A report claims that the Great Barrier Reef has officially died, but the scientific community says otherwise, although, the reef is dangerously close to extinction.
The publication, Outside Magazine, published a false report that the Great Barrier Reef was officially consumed by environmental abuse. It was written to draw attention to the climate change debate and was written as an obituary dating its lifespan from 25 million BC to 2016, saying, “The Great Barrier Reef of Australia passed away in 2016 after a long illness. It was 25 million years old.” The article detailed its crucial role in the ecological cycle, global fame, and its waning health because of coral bleaching.
The Great Barrier Reef is the most expansive coral reef ecosystem covering 300,000 square kilometers with over 3,000 reefs, 600 islands, and 300 coral cays. It’s designated as a UNESCO World Heritage landmark.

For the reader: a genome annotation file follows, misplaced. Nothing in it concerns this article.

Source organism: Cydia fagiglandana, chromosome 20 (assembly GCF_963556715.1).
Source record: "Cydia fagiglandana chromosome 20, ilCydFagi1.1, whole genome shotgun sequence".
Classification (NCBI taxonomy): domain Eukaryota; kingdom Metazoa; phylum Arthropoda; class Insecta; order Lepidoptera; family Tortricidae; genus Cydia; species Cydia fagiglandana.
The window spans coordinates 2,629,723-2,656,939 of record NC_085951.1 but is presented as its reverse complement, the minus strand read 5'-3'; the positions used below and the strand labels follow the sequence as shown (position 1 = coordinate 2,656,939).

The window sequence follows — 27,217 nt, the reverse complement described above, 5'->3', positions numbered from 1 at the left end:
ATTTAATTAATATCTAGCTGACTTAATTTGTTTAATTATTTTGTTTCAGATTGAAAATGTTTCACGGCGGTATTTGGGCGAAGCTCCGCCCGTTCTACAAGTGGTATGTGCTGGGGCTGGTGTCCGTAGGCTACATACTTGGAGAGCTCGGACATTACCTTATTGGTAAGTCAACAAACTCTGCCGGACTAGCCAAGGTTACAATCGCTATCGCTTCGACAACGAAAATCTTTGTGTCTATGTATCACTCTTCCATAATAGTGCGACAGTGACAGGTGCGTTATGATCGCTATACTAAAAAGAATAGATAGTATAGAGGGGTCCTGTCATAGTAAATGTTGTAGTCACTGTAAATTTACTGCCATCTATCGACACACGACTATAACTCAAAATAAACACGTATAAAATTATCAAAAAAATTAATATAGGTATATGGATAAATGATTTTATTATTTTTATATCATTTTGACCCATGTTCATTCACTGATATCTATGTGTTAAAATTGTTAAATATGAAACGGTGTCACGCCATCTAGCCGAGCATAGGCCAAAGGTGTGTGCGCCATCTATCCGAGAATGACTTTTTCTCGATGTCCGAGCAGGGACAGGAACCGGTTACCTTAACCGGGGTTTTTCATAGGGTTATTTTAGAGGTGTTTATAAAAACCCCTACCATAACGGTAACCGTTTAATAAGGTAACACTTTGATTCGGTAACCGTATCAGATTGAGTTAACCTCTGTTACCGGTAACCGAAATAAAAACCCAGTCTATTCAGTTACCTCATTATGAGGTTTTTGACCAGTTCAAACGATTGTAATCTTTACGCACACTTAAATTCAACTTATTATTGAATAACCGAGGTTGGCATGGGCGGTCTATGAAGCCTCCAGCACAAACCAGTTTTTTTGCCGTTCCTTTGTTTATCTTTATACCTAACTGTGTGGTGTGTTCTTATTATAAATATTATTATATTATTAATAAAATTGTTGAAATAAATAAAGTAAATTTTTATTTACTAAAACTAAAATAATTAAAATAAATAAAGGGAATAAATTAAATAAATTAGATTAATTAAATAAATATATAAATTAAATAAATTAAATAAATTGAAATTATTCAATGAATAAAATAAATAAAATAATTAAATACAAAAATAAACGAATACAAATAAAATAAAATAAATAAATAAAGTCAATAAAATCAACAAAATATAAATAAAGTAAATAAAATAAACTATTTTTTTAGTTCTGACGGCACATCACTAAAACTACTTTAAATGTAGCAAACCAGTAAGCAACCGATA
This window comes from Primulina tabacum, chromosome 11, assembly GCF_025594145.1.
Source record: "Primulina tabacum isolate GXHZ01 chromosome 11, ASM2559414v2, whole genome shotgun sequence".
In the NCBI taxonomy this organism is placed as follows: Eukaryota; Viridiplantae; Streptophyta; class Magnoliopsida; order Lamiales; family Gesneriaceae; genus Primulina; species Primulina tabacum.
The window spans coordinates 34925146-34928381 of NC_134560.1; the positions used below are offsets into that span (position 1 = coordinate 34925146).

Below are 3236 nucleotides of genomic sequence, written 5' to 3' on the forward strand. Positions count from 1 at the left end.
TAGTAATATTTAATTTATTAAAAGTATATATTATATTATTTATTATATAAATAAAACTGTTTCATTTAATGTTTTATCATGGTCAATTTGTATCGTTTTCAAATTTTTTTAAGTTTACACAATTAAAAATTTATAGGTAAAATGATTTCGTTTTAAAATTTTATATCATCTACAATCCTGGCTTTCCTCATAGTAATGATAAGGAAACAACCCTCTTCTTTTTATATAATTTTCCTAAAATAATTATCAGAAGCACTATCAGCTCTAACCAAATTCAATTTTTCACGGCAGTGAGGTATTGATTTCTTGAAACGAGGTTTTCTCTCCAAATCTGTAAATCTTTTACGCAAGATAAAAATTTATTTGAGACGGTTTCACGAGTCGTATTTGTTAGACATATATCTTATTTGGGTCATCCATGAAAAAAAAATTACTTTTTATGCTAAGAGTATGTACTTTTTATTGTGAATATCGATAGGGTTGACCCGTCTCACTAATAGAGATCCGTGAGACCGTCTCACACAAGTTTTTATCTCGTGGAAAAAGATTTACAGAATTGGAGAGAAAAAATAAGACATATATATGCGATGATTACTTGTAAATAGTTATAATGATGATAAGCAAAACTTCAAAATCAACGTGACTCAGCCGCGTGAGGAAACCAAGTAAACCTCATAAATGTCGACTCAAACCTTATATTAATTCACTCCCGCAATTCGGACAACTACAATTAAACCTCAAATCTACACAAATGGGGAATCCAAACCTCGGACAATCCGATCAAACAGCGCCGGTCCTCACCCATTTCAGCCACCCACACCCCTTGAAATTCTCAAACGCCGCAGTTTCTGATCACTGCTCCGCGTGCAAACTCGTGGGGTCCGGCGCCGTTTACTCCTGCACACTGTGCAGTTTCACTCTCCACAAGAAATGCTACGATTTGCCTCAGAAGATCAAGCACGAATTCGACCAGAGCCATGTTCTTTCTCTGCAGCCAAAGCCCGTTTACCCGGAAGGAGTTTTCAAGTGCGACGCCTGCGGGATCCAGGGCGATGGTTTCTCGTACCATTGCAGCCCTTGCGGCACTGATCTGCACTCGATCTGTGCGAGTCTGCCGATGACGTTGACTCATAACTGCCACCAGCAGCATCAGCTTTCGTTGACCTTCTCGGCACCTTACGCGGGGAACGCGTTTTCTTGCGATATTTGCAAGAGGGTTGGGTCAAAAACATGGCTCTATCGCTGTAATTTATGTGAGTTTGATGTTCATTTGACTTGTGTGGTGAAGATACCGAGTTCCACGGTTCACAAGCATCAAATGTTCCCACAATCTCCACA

But scientists and social media users were appalled by the article’s ruse. Russell Brainard, chief of the Coral Reef Ecosystem Program at NOAA’s Pacific Islands Fisheries Science Center informed HuffPost that audiences without context “are going to take it at face value that the Great Barrier Reef is dead.”
In fact, the writer of the obituary isn’t even a scientist—he’s a food and environment writer. But the article is believed to have credence, as other news outlets are sourcing its claim.
Concerned audiences are using Twitter to express the truth. Cornell Cooperative Extension at Rockland County, which focuses on environmental sustainability, tweeted that the “Great Barrier Reef is Dying NOT Dead! ‘The message should be that it isn’t too late… not we should all give up.'”
The Great Barrier Reef is indeed succumbing to hazards. The ARC Centre of Excellence for Coral Reef Studies reported 93% of the reef is damaged by coral bleaching to the point of possible extinction. Bleaching is a phenomenon caused by drastic changes in temperature, light, or nutrients. Under these conditions, the reef releases symbiotic algae from their tissues, turning them white.
Coral bleaching, mining, fossil fuels, and over-fishing have collectively over decades put the reef at risk. Governments, the scientific community, and charities are teaming up to sustain its lifespan.